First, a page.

Most software that has been built and released typically
comes with a set of defects—implementation bugs and design
flaws. To date, there has been a larger focus on finding
implementation bugs rather than on identifying flaws.
In 2014, the IEEE Computer Society, the leading association
for computing professionals, launched a cybersecurity initiative
with the aim of expanding and escalating its ongoing
involvement in the field of cybersecurity. The first step
for the initiative was to launch the IEEE Computer Society
Center for Secure Design. The Center intends to shift some
of the focus in security from finding bugs to identifying
common design flaws in the hope that software architects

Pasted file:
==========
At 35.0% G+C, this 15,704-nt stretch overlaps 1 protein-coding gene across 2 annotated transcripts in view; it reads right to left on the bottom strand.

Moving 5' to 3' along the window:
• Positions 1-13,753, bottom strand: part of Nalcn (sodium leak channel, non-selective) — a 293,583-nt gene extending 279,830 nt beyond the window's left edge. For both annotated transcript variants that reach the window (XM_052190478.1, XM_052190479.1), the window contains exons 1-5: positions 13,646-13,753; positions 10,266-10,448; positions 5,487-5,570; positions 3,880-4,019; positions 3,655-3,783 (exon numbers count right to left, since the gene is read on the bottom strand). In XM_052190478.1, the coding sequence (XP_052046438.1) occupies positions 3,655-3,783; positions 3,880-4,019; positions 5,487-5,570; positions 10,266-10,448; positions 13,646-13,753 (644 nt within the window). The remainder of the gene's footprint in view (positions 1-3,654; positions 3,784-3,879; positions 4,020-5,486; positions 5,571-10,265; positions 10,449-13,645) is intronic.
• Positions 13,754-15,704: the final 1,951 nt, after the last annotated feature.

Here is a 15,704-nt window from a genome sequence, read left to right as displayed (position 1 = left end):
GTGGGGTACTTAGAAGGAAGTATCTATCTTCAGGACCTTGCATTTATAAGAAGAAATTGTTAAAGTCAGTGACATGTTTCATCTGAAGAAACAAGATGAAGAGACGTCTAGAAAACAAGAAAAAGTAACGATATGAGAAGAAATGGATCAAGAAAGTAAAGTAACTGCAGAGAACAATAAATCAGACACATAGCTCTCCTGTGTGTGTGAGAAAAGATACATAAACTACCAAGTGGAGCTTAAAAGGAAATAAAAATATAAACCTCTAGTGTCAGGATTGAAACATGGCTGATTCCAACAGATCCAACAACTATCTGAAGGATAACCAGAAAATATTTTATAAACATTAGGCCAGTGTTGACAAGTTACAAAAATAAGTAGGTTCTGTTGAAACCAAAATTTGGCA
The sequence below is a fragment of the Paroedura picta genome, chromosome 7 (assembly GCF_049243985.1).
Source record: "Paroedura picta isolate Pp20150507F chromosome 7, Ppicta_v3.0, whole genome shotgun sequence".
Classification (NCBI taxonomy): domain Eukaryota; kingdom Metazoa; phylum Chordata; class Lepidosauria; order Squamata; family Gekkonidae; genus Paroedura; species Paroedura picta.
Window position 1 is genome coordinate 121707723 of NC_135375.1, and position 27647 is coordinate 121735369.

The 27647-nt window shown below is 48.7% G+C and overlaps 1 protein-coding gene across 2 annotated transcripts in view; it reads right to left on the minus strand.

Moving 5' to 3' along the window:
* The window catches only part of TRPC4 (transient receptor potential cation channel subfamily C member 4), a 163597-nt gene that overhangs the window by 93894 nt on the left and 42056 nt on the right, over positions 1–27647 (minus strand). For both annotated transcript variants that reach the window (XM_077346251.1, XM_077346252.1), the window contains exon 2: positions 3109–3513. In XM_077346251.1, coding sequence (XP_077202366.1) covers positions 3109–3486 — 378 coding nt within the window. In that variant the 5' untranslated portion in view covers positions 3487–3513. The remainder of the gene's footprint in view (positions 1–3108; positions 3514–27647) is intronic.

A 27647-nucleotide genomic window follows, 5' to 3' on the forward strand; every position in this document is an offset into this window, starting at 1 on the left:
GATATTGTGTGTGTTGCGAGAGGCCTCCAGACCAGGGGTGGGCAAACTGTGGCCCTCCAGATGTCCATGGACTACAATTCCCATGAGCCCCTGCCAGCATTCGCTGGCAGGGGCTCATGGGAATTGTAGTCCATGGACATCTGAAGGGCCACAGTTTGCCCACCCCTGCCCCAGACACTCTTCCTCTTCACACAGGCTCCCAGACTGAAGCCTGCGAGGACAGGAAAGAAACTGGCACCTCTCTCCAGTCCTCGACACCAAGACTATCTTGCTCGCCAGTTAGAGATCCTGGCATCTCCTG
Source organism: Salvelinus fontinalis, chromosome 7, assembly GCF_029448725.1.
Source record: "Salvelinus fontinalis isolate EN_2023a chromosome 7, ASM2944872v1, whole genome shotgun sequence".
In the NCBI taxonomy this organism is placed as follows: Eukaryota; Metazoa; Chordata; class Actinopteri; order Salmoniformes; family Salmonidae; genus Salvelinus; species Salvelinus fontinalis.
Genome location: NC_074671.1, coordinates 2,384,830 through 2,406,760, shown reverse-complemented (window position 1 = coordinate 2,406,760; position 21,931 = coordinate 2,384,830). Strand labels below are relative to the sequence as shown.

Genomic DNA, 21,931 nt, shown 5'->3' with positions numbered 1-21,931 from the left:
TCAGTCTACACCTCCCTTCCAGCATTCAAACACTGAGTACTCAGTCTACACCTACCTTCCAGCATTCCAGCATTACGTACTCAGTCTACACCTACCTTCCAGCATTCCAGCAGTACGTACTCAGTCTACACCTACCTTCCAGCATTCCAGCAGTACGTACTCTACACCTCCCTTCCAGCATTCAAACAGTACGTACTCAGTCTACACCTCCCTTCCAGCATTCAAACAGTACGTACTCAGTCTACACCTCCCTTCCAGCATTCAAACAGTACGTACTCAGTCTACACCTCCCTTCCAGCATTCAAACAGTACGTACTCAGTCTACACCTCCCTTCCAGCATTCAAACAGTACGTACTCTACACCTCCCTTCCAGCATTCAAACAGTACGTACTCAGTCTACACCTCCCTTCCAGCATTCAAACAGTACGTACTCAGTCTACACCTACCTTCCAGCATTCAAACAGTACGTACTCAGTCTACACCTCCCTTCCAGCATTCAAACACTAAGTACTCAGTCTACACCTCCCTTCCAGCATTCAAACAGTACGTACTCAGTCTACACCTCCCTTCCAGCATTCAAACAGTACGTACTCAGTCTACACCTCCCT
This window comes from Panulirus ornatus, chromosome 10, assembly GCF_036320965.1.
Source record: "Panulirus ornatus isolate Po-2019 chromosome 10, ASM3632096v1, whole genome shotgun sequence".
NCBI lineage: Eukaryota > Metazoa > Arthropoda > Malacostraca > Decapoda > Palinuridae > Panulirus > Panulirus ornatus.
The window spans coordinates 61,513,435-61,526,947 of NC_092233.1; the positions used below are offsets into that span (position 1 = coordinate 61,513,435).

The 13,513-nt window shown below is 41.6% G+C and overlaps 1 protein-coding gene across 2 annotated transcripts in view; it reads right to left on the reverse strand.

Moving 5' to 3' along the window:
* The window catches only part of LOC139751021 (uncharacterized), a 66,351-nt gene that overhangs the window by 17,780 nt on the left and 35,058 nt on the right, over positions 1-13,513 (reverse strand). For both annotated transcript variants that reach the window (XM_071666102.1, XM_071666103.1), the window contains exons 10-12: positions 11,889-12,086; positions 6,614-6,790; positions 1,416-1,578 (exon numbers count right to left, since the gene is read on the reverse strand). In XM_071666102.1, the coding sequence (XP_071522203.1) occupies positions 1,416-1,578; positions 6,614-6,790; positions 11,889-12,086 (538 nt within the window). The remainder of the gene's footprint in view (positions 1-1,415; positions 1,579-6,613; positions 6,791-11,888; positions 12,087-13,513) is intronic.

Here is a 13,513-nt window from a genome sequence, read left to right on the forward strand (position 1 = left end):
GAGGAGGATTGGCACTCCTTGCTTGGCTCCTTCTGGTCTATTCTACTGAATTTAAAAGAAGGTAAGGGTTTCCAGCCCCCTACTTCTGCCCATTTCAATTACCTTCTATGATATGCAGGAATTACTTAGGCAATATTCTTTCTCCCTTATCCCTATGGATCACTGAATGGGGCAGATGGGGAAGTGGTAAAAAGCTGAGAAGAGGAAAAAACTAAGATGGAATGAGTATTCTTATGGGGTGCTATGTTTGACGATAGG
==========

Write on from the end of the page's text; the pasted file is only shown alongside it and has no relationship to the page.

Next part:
can learn from others’ mistakes. To achieve this goal, the
Center brought people together from different organizations
at a workshop in early 2014.
At the workshop, participants discussed the types of flaws
they either identified in their own internal design reviews,
or that were available from external data. They arrived
at a list they felt were the top security design flaws. Many
of the flaws that made the list have been well known for
decades, but continue to persist. In this document is the
result of that discussion—and how to avoid the top 10
security flaws.

Source: https://www.computer.org/cms/CYBSI/docs/Top-10-Flaws.pdf


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